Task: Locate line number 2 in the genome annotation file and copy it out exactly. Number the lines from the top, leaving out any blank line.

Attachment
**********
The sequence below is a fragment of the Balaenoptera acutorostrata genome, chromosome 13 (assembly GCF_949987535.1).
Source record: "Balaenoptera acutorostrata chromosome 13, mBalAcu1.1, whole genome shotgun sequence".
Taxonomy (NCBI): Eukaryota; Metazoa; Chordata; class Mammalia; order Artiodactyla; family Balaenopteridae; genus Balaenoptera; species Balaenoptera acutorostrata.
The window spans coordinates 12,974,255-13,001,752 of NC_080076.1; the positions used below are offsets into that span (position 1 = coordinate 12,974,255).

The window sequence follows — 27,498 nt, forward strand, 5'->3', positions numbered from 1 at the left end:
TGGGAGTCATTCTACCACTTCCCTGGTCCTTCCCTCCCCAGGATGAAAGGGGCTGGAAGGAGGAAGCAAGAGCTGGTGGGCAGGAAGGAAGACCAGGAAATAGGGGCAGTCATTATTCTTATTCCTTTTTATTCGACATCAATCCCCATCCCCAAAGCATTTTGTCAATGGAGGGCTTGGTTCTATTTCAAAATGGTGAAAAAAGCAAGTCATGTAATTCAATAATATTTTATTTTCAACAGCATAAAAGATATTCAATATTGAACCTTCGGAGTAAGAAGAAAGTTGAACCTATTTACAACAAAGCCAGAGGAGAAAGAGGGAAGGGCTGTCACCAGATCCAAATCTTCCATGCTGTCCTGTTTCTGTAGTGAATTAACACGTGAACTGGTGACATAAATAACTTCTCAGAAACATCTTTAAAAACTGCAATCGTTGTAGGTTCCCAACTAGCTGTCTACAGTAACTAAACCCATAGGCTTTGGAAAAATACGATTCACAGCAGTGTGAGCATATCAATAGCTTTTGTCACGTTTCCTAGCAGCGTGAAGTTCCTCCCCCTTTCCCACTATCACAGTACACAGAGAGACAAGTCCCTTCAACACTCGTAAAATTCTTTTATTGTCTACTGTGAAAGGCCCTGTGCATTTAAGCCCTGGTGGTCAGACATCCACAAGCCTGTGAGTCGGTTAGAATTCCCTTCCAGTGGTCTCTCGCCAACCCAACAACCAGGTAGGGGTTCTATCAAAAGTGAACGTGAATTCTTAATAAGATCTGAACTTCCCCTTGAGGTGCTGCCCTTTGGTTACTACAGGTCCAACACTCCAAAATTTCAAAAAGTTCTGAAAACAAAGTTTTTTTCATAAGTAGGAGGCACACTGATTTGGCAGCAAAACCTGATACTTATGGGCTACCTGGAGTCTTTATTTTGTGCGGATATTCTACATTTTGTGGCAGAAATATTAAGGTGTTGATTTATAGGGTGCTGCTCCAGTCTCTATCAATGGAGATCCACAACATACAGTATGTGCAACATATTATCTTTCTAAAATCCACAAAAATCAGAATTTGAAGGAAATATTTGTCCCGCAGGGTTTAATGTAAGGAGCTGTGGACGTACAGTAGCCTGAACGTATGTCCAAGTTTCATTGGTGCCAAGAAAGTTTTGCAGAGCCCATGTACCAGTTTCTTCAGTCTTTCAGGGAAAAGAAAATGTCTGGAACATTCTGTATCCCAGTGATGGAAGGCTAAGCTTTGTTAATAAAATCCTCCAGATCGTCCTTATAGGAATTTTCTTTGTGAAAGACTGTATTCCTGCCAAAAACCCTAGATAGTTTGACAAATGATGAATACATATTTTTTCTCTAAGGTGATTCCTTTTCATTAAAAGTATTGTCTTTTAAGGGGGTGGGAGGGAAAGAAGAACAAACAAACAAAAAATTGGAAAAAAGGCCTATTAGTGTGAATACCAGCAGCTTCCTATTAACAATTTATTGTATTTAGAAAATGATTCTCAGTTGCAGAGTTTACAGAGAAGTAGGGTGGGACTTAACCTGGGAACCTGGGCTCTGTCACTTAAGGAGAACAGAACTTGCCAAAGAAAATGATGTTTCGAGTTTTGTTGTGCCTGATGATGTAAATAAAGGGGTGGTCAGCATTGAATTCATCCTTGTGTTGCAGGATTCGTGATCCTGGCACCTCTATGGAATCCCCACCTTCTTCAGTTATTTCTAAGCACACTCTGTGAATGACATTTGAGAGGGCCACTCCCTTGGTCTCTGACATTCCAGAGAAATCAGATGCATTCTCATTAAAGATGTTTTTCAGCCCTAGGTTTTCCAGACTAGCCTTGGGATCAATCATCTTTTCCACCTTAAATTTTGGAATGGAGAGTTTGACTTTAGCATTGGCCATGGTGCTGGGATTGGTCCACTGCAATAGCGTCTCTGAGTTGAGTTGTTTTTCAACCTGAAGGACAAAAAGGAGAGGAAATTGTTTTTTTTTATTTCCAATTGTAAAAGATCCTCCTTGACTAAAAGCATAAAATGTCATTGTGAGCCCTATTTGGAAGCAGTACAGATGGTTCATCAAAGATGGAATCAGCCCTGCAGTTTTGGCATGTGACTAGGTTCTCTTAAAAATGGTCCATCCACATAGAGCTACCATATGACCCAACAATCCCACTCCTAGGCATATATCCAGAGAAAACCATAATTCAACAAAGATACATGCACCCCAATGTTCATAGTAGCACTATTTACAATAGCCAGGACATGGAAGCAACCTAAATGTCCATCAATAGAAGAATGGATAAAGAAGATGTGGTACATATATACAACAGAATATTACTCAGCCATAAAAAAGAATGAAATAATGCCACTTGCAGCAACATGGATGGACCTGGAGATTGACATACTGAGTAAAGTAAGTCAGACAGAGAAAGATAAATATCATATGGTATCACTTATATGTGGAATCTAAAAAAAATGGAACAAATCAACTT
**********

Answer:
Source record: "Balaenoptera acutorostrata chromosome 13, mBalAcu1.1, whole genome shotgun sequence".